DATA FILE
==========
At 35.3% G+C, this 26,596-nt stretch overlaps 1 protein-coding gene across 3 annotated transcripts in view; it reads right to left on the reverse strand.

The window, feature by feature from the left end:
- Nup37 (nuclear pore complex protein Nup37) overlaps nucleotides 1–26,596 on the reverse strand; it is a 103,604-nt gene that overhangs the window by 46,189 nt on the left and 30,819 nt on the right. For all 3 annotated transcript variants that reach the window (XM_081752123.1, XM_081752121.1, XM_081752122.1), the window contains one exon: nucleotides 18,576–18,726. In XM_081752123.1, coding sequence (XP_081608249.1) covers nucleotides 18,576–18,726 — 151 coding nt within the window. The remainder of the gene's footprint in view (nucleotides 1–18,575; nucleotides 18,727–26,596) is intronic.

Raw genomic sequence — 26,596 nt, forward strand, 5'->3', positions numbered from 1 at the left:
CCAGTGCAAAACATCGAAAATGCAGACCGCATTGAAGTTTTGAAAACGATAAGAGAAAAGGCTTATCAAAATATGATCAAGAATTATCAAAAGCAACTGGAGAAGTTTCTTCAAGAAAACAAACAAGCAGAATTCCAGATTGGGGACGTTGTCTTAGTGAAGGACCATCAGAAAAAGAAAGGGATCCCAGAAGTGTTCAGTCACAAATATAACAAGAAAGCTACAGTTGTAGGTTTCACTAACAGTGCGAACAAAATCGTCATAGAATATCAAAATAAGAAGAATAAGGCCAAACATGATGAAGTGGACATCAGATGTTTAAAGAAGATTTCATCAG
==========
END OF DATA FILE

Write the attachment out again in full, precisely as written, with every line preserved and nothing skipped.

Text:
At 35.3% G+C, this 26,596-nt stretch overlaps 1 protein-coding gene across 3 annotated transcripts in view; it reads right to left on the reverse strand.

The window, feature by feature from the left end:
- Nup37 (nuclear pore complex protein Nup37) overlaps nucleotides 1–26,596 on the reverse strand; it is a 103,604-nt gene that overhangs the window by 46,189 nt on the left and 30,819 nt on the right. For all 3 annotated transcript variants that reach the window (XM_081752123.1, XM_081752121.1, XM_081752122.1), the window contains one exon: nucleotides 18,576–18,726. In XM_081752123.1, coding sequence (XP_081608249.1) covers nucleotides 18,576–18,726 — 151 coding nt within the window. The remainder of the gene's footprint in view (nucleotides 1–18,575; nucleotides 18,727–26,596) is intronic.

Raw genomic sequence — 26,596 nt, forward strand, 5'->3', positions numbered from 1 at the left:
CCAGTGCAAAACATCGAAAATGCAGACCGCATTGAAGTTTTGAAAACGATAAGAGAAAAGGCTTATCAAAATATGATCAAGAATTATCAAAAGCAACTGGAGAAGTTTCTTCAAGAAAACAAACAAGCAGAATTCCAGATTGGGGACGTTGTCTTAGTGAAGGACCATCAGAAAAAGAAAGGGATCCCAGAAGTGTTCAGTCACAAATATAACAAGAAAGCTACAGTTGTAGGTTTCACTAACAGTGCGAACAAAATCGTCATAGAATATCAAAATAAGAAGAATAAGGCCAAACATGATGAAGTGGACATCAGATGTTTAAAGAAGATTTCATCAG